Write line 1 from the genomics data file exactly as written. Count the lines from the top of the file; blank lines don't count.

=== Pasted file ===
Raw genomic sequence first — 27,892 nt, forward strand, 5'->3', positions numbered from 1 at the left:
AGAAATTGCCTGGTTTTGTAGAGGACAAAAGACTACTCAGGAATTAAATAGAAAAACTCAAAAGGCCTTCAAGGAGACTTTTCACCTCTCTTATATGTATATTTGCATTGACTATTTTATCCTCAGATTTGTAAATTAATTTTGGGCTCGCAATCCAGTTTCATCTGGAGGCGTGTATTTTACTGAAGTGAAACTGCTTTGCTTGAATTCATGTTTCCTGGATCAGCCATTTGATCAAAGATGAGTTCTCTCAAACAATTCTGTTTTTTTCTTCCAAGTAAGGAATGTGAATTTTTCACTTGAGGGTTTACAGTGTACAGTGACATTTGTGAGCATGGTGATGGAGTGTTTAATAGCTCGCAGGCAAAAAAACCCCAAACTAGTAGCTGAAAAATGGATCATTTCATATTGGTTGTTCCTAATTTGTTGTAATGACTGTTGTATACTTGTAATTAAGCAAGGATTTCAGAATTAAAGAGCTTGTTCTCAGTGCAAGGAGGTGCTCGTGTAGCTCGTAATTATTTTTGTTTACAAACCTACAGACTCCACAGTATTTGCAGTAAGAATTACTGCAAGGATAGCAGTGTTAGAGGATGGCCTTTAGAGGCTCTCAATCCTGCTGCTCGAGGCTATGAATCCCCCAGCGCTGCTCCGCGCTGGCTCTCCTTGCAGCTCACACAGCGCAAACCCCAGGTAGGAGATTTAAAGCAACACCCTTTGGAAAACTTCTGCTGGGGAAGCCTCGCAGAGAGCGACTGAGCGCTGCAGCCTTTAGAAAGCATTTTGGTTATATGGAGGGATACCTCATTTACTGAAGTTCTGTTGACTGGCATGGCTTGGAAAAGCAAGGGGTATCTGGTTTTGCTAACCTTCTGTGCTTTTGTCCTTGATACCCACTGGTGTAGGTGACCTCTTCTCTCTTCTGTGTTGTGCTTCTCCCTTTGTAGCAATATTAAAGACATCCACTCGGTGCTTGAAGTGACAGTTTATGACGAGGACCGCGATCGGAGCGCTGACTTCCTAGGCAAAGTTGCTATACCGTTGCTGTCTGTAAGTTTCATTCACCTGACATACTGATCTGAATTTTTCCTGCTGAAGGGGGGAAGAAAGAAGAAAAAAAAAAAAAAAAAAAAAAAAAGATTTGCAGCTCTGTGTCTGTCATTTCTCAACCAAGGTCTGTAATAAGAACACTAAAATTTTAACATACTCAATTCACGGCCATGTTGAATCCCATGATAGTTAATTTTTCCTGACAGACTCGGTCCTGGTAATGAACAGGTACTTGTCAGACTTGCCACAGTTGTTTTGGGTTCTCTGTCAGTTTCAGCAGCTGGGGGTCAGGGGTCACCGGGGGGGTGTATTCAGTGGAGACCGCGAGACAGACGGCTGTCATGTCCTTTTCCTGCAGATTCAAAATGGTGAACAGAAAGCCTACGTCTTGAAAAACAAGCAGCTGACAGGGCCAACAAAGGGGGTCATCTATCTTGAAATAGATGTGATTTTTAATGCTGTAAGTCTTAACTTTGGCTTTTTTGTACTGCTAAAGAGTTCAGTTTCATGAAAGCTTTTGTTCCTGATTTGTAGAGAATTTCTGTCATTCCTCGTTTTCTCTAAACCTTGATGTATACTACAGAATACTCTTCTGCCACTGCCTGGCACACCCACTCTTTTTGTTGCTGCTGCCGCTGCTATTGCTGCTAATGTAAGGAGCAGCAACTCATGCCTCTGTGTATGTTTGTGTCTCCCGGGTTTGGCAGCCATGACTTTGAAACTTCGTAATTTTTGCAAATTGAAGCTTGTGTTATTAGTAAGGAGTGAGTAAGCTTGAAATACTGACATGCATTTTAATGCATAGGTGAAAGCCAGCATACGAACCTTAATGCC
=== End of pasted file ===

Raw genomic sequence first — 27,892 nt, forward strand, 5'->3', positions numbered from 1 at the left: